TAHA supports ‘active’ research, which is research that can be translated into practice to improve health outcomes for Pacific mothers, babies and families.
Our TAHA team consists of ethnic specific (Tonga, Samoa, Cook Island, Niue) facilitators and researchers, who have experience in both qualitative and quantitative research and research methodologies including evaluation.
Our current involvement in research are as follows:
A Better Start: E Tipu e Rea is the National Science Challenge working to reduce obesity and improve learning skills and mental health in New Zealand children. Around 50% of parents of overweight children (and up to 90% for very young children) misclassify their child as normal weight or sometimes even underweight. However, little research has examined why this misclassification is so high, nor what it means for people from different ethnic groups. The overall aim of this research is to increase understanding of how parents and whanau view growth in infants (0- 12 months), toddlers (12-24 months), and preschoolers (3-4 years).
TAHA will lead focus groups with Maori, Pacific, Asian, and European parents/whanau to assess i) what is healthy growth for each age group, ii) what influences this (mis)perception, iii) whether other factors in life are more important, iv) whether knowing such information affects eating and activity in children, v) whether parents want to be informed that their infant or young child is overweight, and vi) how this should be discussed with parents. Focus groups will also be held with Well Child providers to asses how they discuss growth and relative weight status with parents of young children. More than one third of young NZ children are overweight or obese and recognition that an issue exists is considered the first step towards effective behaviour change. This project will tell us how to better engage parents of young children in effective obesity prevention (and treatment) initiatives designed to improve child and family health.
The Growing Up in New Zealand is New Zealand's contemporary longitudinal study tracking the development of approximately 7,000 New Zealand children from before birth until they are young adults. The study is designed to provide unique information about what shapes children’s early development and how interventions might be targeted at the earliest opportunity to give every New Zealand child the best start in life. Of the total group recruited to the study, 1151 women and 548 men were categorised as Pacific representing 18.6% of mothers and 13.2% of fathers in the total cohort. Both the Pacific and Asian populations were over sampled in an effort to better reflect their families.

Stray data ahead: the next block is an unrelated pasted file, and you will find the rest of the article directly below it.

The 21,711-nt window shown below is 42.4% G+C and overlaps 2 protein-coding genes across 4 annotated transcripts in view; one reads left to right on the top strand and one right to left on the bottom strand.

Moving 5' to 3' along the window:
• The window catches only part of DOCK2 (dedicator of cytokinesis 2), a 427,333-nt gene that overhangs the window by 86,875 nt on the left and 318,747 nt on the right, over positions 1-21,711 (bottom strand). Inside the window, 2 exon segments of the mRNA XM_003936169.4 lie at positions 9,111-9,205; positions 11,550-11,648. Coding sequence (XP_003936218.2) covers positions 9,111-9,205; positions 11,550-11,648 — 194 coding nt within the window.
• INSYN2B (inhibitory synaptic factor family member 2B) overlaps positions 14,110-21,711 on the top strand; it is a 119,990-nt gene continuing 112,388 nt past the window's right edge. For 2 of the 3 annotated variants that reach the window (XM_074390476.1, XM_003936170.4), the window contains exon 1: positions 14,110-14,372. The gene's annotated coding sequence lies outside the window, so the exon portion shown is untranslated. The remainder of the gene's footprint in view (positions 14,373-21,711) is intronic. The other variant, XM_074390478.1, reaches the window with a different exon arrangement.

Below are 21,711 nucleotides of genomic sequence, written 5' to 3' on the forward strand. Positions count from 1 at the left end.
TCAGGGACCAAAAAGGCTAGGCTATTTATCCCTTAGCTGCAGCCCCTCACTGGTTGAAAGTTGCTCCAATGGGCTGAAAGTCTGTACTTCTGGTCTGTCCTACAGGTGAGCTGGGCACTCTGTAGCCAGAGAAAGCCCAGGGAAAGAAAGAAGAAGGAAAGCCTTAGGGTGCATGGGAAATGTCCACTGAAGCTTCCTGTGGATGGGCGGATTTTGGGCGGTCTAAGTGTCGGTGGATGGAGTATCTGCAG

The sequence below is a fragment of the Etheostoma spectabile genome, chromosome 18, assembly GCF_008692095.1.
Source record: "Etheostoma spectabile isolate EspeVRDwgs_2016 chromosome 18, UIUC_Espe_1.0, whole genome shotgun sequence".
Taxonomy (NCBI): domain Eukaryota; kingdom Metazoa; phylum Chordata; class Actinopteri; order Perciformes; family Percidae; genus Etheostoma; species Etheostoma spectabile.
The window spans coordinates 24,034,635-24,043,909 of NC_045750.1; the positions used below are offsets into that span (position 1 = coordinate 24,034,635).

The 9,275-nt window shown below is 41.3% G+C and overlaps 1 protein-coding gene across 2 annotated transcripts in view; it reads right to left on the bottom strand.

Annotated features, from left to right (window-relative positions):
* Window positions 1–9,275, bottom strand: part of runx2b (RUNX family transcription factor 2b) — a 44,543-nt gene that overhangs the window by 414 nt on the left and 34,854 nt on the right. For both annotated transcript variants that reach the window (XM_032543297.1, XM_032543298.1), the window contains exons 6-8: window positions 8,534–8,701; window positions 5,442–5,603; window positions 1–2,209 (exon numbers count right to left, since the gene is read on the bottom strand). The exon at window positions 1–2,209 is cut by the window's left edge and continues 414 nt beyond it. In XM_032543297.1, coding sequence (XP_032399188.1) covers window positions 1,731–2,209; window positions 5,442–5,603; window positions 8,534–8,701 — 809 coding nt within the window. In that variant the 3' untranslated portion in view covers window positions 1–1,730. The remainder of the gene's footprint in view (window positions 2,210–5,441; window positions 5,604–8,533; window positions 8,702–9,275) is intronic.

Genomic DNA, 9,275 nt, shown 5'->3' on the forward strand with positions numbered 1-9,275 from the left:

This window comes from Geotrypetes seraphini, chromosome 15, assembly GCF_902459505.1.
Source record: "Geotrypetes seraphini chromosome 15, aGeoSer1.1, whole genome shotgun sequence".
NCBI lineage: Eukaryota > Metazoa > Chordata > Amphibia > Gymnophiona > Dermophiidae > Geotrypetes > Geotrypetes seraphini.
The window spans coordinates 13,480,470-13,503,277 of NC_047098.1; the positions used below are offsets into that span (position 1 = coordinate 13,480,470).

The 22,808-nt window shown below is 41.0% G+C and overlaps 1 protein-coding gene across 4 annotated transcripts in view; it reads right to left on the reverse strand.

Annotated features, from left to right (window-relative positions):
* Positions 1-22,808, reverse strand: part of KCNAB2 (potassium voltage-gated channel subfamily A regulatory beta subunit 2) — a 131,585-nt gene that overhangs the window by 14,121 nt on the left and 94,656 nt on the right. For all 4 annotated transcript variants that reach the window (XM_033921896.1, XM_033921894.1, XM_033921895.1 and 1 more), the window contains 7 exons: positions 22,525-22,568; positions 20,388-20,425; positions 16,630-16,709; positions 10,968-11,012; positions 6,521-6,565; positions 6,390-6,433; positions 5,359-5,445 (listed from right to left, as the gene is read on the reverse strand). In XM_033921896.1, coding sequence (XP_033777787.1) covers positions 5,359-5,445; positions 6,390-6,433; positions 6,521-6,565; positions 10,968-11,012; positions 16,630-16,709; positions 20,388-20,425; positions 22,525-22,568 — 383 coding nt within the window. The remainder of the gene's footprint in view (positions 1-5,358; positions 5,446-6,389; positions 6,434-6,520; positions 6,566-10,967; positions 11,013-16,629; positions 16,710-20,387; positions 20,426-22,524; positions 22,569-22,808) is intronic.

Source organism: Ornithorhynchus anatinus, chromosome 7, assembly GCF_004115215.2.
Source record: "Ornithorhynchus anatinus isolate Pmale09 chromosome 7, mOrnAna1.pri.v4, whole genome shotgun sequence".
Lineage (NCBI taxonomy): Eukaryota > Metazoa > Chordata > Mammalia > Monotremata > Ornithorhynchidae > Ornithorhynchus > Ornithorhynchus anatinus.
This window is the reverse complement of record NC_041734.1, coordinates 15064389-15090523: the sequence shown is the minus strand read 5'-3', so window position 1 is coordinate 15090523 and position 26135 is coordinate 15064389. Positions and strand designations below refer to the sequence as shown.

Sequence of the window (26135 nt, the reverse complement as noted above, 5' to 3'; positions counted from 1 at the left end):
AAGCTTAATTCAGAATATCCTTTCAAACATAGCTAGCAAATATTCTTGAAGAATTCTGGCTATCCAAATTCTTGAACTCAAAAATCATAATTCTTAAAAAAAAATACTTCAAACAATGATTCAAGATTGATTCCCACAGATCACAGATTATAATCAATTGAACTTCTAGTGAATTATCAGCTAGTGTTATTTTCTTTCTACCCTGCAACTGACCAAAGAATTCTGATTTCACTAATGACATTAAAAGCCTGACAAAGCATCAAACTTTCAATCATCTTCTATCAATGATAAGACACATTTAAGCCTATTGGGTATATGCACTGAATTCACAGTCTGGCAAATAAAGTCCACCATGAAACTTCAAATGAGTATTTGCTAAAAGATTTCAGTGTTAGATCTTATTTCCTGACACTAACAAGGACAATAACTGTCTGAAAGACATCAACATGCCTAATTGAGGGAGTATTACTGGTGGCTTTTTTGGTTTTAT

TAHA analyses the Pacific data from this longitudinal study. The first soon to be released Growing Up in New Zealand Pacific antenatal report will provide a broad and diverse description of pregnancy health and wellbeing in Pacific women. Understanding the health and wellbeing of the children within the Growing Up in New Zealand study begins with comprehensive insights into their beginnings.
Led by TAHA and the University of Auckland Global Public Health, this research sought to answer the question: how can we provide information to pregnant women in Samoa in a way that makes a positive difference to their knowledge and practices? Through this research, we aimed to identify positive and effective mechanisms of advice and support that would improve the experiences of pregnancy for mothers, and improve health outcomes for mothers and babies.